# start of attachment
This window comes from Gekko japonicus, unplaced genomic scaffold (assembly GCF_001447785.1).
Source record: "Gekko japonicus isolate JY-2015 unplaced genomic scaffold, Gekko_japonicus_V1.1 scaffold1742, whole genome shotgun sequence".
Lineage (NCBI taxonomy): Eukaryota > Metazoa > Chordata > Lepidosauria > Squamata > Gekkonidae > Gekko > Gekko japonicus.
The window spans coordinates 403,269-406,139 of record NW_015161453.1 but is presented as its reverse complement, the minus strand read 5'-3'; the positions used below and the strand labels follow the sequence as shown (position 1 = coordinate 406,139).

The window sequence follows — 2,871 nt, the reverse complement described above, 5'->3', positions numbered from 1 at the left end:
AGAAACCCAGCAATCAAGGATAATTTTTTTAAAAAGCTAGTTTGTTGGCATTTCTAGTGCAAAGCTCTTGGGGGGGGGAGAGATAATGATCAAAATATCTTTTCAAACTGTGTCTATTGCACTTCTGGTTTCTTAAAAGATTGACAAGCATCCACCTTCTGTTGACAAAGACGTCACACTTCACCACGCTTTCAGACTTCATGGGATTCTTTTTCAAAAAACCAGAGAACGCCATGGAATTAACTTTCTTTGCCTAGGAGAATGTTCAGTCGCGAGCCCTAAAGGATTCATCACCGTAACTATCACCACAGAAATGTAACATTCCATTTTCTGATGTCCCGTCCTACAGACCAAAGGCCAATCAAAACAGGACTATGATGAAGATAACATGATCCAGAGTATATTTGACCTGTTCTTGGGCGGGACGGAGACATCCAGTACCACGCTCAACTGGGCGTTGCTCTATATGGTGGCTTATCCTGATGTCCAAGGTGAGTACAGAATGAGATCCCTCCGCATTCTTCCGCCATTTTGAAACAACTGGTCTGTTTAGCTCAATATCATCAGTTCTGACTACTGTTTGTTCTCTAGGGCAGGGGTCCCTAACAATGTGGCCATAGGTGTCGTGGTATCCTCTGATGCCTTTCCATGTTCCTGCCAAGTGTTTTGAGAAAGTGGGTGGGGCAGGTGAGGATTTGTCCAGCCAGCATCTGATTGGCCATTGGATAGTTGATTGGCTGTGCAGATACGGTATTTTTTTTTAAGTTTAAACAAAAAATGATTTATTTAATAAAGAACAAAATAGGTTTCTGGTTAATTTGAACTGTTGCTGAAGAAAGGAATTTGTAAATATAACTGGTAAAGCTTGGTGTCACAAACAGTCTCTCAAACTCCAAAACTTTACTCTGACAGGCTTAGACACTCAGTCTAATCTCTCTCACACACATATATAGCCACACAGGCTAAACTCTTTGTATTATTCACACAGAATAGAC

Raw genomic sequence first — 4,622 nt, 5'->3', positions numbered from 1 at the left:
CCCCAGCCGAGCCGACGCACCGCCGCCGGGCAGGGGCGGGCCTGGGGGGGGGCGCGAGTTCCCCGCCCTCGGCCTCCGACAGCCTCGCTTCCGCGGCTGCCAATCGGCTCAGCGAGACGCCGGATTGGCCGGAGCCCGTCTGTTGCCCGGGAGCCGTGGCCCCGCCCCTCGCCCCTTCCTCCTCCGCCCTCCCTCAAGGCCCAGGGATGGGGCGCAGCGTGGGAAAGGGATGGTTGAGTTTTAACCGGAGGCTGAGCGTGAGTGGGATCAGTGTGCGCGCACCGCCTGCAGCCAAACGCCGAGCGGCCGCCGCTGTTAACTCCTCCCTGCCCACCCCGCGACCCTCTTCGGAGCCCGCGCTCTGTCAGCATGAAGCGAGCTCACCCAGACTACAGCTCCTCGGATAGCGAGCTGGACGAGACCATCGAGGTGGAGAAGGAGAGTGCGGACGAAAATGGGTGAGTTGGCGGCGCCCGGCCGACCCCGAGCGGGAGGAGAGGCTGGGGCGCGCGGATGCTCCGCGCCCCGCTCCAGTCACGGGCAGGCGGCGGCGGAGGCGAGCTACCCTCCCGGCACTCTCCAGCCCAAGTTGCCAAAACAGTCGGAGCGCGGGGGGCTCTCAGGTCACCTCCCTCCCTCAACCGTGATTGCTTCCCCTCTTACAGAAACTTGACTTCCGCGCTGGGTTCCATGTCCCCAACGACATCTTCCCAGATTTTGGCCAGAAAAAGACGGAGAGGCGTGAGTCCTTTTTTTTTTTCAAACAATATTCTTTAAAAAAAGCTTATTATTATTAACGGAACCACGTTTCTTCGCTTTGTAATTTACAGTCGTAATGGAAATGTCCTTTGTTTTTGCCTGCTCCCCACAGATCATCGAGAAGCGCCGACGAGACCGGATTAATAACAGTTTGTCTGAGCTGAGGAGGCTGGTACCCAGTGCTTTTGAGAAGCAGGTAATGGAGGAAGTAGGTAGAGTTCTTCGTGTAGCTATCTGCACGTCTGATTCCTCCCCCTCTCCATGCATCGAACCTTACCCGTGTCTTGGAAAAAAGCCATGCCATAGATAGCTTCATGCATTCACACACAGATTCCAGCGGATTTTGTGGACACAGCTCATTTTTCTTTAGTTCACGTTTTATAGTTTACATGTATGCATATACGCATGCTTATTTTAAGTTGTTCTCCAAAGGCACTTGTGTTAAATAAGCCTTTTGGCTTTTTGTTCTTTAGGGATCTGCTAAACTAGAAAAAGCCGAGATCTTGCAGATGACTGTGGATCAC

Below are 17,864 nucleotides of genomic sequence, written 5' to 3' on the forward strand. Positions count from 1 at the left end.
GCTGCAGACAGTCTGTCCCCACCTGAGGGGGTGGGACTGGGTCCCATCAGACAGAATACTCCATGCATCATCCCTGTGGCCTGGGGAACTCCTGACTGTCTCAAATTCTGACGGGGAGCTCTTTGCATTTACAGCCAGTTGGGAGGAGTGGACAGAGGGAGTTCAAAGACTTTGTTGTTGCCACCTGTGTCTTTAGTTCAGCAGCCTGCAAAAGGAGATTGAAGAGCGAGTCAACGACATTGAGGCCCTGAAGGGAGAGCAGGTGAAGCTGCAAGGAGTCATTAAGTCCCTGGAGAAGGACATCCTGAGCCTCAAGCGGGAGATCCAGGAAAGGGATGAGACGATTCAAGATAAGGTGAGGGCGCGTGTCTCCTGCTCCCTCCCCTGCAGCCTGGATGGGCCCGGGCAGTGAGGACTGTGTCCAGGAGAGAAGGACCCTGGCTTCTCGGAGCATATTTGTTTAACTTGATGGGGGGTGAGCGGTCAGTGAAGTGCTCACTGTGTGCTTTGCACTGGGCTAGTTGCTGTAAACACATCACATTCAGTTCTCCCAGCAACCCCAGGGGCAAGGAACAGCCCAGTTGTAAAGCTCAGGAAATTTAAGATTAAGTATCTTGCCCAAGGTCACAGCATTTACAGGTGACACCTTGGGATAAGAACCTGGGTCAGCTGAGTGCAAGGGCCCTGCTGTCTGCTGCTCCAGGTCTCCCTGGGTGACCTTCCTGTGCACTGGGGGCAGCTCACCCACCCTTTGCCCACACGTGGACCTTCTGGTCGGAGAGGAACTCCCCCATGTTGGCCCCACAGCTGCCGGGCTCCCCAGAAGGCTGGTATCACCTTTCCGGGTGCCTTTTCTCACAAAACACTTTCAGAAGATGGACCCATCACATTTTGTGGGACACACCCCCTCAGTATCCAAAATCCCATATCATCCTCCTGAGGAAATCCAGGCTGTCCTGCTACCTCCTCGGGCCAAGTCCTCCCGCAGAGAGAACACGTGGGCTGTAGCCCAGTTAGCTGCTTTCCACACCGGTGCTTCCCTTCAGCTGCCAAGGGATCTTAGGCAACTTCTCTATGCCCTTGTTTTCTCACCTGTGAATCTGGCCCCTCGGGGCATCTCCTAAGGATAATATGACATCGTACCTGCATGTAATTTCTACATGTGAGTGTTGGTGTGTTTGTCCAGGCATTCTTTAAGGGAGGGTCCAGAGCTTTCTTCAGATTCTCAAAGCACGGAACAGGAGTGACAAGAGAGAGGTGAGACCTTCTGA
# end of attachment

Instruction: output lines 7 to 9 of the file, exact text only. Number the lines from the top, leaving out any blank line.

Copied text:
Raw genomic sequence first — 4,622 nt, 5'->3', positions numbered from 1 at the left:
CCCCAGCCGAGCCGACGCACCGCCGCCGGGCAGGGGCGGGCCTGGGGGGGGGCGCGAGTTCCCCGCCCTCGGCCTCCGACAGCCTCGCTTCCGCGGCTGCCAATCGGCTCAGCGAGACGCCGGATTGGCCGGAGCCCGTCTGTTGCCCGGGAGCCGTGGCCCCGCCCCTCGCCCCTTCCTCCTCCGCCCTCCCTCAAGGCCCAGGGATGGGGCGCAGCGTGGGAAAGGGATGGTTGAGTTTTAACCGGAGGCTGAGCGTGAGTGGGATCAGTGTGCGCGCACCGCCTGCAGCCAAACGCCGAGCGGCCGCCGCTGTTAACTCCTCCCTGCCCACCCCGCGACCCTCTTCGGAGCCCGCGCTCTGTCAGCATGAAGCGAGCTCACCCAGACTACAGCTCCTCGGATAGCGAGCTGGACGAGACCATCGAGGTGGAGAAGGAGAGTGCGGACGAAAATGGGTGAGTTGGCGGCGCCCGGCCGACCCCGAGCGGGAGGAGAGGCTGGGGCGCGCGGATGCTCCGCGCCCCGCTCCAGTCACGGGCAGGCGGCGGCGGAGGCGAGCTACCCTCCCGGCACTCTCCAGCCCAAGTTGCCAAAACAGTCGGAGCGCGGGGGGCTCTCAGGTCACCTCCCTCCCTCAACCGTGATTGCTTCCCCTCTTACAGAAACTTGACTTCCGCGCTGGGTTCCATGTCCCCAACGACATCTTCCCAGATTTTGGCCAGAAAAAGACGGAGAGGCGTGAGTCCTTTTTTTTTTTCAAACAATATTCTTTAAAAAAAGCTTATTATTATTAACGGAACCACGTTTCTTCGCTTTGTAATTTACAGTCGTAATGGAAATGTCCTTTGTTTTTGCCTGCTCCCCACAGATCATCGAGAAGCGCCGACGAGACCGGATTAATAACAGTTTGTCTGAGCTGAGGAGGCTGGTACCCAGTGCTTTTGAGAAGCAGGTAATGGAGGAAGTAGGTAGAGTTCTTCGTGTAGCTATCTGCACGTCTGATTCCTCCCCCTCTCCATGCATCGAACCTTACCCGTGTCTTGGAAAAAAGCCATGCCATAGATAGCTTCATGCATTCACACACAGATTCCAGCGGATTTTGTGGACACAGCTCATTTTTCTTTAGTTCACGTTTTATAGTTTACATGTATGCATATACGCATGCTTATTTTAAGTTGTTCTCCAAAGGCACTTGTGTTAAATAAGCCTTTTGGCTTTTTGTTCTTTAGGGATCTGCTAAACTAGAAAAAGCCGAGATCTTGCAGATGACTGTGGATCAC

Below are 17,864 nucleotides of genomic sequence, written 5' to 3' on the forward strand. Positions count from 1 at the left end.